Please join GLAS for a guest lecture, Dr. Neal Matherne on “Philippine Co-curation at The Field: Chicago’s Filipinos and their Collection.”
The Field Museum of Natural History invites local Filipina/o Americans in Chicago to become "Co-curators" of the Philippine collection of over 10,000 objects from early 20th century Luzon and Mindanao. Within the world of museum practice, this is a revolutionary development: the inclusion of local cultural stakeholders in the practice of curation, expanding access for both amateur and professional experts. Philippine Co-curation is a program unit within the Field with original programming and accessible heritage resources. Not simply a celebration of Filipina/o identity in the diaspora - volunteers and community members regard this museum space as a "contact zone" between older and younger generations, first and second generation immigrants, and a variety of views on class and acculturation in the U.S, including the messy history of the American colonial/imperial enterprise, ethnic and racial relations within the U.S, and the acceptance of disparate versions of these histories of domination, acquiescence, and resistance. Philippine co-curation is a liminal space where Filipina/o culture is negotiated through the efforts of a vibrant local community.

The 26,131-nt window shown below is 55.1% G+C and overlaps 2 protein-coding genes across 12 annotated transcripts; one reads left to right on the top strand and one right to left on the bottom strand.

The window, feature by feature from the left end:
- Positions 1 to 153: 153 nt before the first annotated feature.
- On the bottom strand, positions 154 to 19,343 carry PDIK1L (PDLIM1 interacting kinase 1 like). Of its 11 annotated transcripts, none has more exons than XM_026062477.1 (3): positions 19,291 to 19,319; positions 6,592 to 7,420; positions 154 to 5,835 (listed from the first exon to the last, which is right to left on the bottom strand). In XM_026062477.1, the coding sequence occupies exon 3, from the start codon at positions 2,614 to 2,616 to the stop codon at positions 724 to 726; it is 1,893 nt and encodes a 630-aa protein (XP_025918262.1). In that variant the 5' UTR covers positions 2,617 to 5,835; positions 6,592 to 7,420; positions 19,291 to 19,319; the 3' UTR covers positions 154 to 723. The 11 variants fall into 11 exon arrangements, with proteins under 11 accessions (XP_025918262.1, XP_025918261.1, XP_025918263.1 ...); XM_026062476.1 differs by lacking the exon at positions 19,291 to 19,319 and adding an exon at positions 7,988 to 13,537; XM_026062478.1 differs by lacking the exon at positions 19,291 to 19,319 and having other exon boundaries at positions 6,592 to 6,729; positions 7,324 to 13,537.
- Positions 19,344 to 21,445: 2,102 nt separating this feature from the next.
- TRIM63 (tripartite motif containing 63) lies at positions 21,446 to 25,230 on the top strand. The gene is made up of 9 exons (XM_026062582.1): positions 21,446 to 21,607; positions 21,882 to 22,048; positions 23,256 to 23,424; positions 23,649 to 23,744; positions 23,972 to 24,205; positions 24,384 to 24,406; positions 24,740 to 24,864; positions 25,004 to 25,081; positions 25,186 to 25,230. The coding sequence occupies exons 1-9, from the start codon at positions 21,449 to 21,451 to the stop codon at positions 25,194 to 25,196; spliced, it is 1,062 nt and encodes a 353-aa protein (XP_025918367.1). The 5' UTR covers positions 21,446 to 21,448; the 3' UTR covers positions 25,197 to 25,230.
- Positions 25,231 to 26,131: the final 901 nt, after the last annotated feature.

Neal Matherne, PhD, is the Regenstein Postdoctoral Fellow in Pacific Anthropology at the Field Museum of Natural History in Chicago, Illinois.
Date: Tuesday, April 4, 2017
Time: 11am - 12:15pm
Location: Taft Hall 208
This free event is open to the public andin collaboration with GLAS 120 "Introduction to Asian American Studies." Limited seating – please RSVP with Prof. Lorenzo Perillo <Jeloperi@uic.edu>.